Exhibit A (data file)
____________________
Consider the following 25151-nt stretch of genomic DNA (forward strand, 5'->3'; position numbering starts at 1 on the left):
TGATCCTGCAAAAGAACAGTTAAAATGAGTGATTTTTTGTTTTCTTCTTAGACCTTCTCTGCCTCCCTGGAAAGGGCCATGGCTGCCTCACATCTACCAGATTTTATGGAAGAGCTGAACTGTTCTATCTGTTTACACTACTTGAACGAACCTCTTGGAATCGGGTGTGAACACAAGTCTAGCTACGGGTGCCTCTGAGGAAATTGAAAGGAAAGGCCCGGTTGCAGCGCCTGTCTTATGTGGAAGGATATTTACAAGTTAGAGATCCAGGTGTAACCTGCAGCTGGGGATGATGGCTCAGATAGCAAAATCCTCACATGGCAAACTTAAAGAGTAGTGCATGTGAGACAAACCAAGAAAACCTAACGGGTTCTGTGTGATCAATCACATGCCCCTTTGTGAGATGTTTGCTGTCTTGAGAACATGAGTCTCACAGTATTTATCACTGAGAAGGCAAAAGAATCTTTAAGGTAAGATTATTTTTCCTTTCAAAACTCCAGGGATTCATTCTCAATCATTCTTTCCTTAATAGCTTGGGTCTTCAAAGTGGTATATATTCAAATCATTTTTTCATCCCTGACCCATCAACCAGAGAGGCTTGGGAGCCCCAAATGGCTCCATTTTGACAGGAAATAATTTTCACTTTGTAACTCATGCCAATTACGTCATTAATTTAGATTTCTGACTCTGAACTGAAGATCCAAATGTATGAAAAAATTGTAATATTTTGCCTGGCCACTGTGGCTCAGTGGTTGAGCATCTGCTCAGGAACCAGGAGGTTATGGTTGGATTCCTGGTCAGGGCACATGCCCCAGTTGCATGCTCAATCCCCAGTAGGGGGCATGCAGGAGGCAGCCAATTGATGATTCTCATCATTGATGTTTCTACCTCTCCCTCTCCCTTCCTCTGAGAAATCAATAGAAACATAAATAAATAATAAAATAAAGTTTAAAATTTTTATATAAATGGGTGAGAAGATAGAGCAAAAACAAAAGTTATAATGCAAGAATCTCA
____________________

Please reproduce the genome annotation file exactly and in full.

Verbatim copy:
Consider the following 25151-nt stretch of genomic DNA (forward strand, 5'->3'; position numbering starts at 1 on the left):
TGATCCTGCAAAAGAACAGTTAAAATGAGTGATTTTTTGTTTTCTTCTTAGACCTTCTCTGCCTCCCTGGAAAGGGCCATGGCTGCCTCACATCTACCAGATTTTATGGAAGAGCTGAACTGTTCTATCTGTTTACACTACTTGAACGAACCTCTTGGAATCGGGTGTGAACACAAGTCTAGCTACGGGTGCCTCTGAGGAAATTGAAAGGAAAGGCCCGGTTGCAGCGCCTGTCTTATGTGGAAGGATATTTACAAGTTAGAGATCCAGGTGTAACCTGCAGCTGGGGATGATGGCTCAGATAGCAAAATCCTCACATGGCAAACTTAAAGAGTAGTGCATGTGAGACAAACCAAGAAAACCTAACGGGTTCTGTGTGATCAATCACATGCCCCTTTGTGAGATGTTTGCTGTCTTGAGAACATGAGTCTCACAGTATTTATCACTGAGAAGGCAAAAGAATCTTTAAGGTAAGATTATTTTTCCTTTCAAAACTCCAGGGATTCATTCTCAATCATTCTTTCCTTAATAGCTTGGGTCTTCAAAGTGGTATATATTCAAATCATTTTTTCATCCCTGACCCATCAACCAGAGAGGCTTGGGAGCCCCAAATGGCTCCATTTTGACAGGAAATAATTTTCACTTTGTAACTCATGCCAATTACGTCATTAATTTAGATTTCTGACTCTGAACTGAAGATCCAAATGTATGAAAAAATTGTAATATTTTGCCTGGCCACTGTGGCTCAGTGGTTGAGCATCTGCTCAGGAACCAGGAGGTTATGGTTGGATTCCTGGTCAGGGCACATGCCCCAGTTGCATGCTCAATCCCCAGTAGGGGGCATGCAGGAGGCAGCCAATTGATGATTCTCATCATTGATGTTTCTACCTCTCCCTCTCCCTTCCTCTGAGAAATCAATAGAAACATAAATAAATAATAAAATAAAGTTTAAAATTTTTATATAAATGGGTGAGAAGATAGAGCAAAAACAAAAGTTATAATGCAAGAATCTCA